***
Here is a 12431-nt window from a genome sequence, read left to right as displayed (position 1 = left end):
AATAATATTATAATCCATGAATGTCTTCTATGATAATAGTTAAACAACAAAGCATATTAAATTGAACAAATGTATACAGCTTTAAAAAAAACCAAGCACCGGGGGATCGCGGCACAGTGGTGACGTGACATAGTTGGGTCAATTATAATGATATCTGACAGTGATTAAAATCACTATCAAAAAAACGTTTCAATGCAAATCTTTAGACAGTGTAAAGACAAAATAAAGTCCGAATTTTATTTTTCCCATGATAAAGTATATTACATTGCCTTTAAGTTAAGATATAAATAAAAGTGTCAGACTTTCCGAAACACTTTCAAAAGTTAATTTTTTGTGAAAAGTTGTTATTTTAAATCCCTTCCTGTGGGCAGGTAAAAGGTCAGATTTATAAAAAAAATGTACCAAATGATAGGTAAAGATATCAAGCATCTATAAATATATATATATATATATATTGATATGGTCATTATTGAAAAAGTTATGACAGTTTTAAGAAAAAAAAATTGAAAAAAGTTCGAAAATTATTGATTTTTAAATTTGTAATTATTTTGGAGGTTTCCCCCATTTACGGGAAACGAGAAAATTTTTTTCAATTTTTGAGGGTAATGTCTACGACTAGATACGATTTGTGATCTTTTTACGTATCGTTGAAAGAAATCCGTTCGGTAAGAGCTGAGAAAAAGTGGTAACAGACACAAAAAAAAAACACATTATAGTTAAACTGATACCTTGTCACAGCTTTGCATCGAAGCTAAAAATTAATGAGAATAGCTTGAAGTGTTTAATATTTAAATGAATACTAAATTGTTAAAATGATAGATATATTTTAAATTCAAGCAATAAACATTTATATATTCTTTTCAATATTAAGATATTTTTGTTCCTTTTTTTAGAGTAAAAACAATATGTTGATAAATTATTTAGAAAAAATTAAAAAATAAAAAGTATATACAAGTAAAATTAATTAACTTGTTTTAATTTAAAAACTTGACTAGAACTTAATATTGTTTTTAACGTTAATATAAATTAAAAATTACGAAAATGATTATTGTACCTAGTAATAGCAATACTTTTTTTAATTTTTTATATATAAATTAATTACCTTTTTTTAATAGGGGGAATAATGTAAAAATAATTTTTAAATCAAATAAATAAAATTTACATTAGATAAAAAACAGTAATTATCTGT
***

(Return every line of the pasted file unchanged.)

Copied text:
Here is a 12431-nt window from a genome sequence, read left to right as displayed (position 1 = left end):
AATAATATTATAATCCATGAATGTCTTCTATGATAATAGTTAAACAACAAAGCATATTAAATTGAACAAATGTATACAGCTTTAAAAAAAACCAAGCACCGGGGGATCGCGGCACAGTGGTGACGTGACATAGTTGGGTCAATTATAATGATATCTGACAGTGATTAAAATCACTATCAAAAAAACGTTTCAATGCAAATCTTTAGACAGTGTAAAGACAAAATAAAGTCCGAATTTTATTTTTCCCATGATAAAGTATATTACATTGCCTTTAAGTTAAGATATAAATAAAAGTGTCAGACTTTCCGAAACACTTTCAAAAGTTAATTTTTTGTGAAAAGTTGTTATTTTAAATCCCTTCCTGTGGGCAGGTAAAAGGTCAGATTTATAAAAAAAATGTACCAAATGATAGGTAAAGATATCAAGCATCTATAAATATATATATATATATATATTGATATGGTCATTATTGAAAAAGTTATGACAGTTTTAAGAAAAAAAAATTGAAAAAAGTTCGAAAATTATTGATTTTTAAATTTGTAATTATTTTGGAGGTTTCCCCCATTTACGGGAAACGAGAAAATTTTTTTCAATTTTTGAGGGTAATGTCTACGACTAGATACGATTTGTGATCTTTTTACGTATCGTTGAAAGAAATCCGTTCGGTAAGAGCTGAGAAAAAGTGGTAACAGACACAAAAAAAAAACACATTATAGTTAAACTGATACCTTGTCACAGCTTTGCATCGAAGCTAAAAATTAATGAGAATAGCTTGAAGTGTTTAATATTTAAATGAATACTAAATTGTTAAAATGATAGATATATTTTAAATTCAAGCAATAAACATTTATATATTCTTTTCAATATTAAGATATTTTTGTTCCTTTTTTTAGAGTAAAAACAATATGTTGATAAATTATTTAGAAAAAATTAAAAAATAAAAAGTATATACAAGTAAAATTAATTAACTTGTTTTAATTTAAAAACTTGACTAGAACTTAATATTGTTTTTAACGTTAATATAAATTAAAAATTACGAAAATGATTATTGTACCTAGTAATAGCAATACTTTTTTTAATTTTTTATATATAAATTAATTACCTTTTTTTAATAGGGGGAATAATGTAAAAATAATTTTTAAATCAAATAAATAAAATTTACATTAGATAAAAAACAGTAATTATCTGT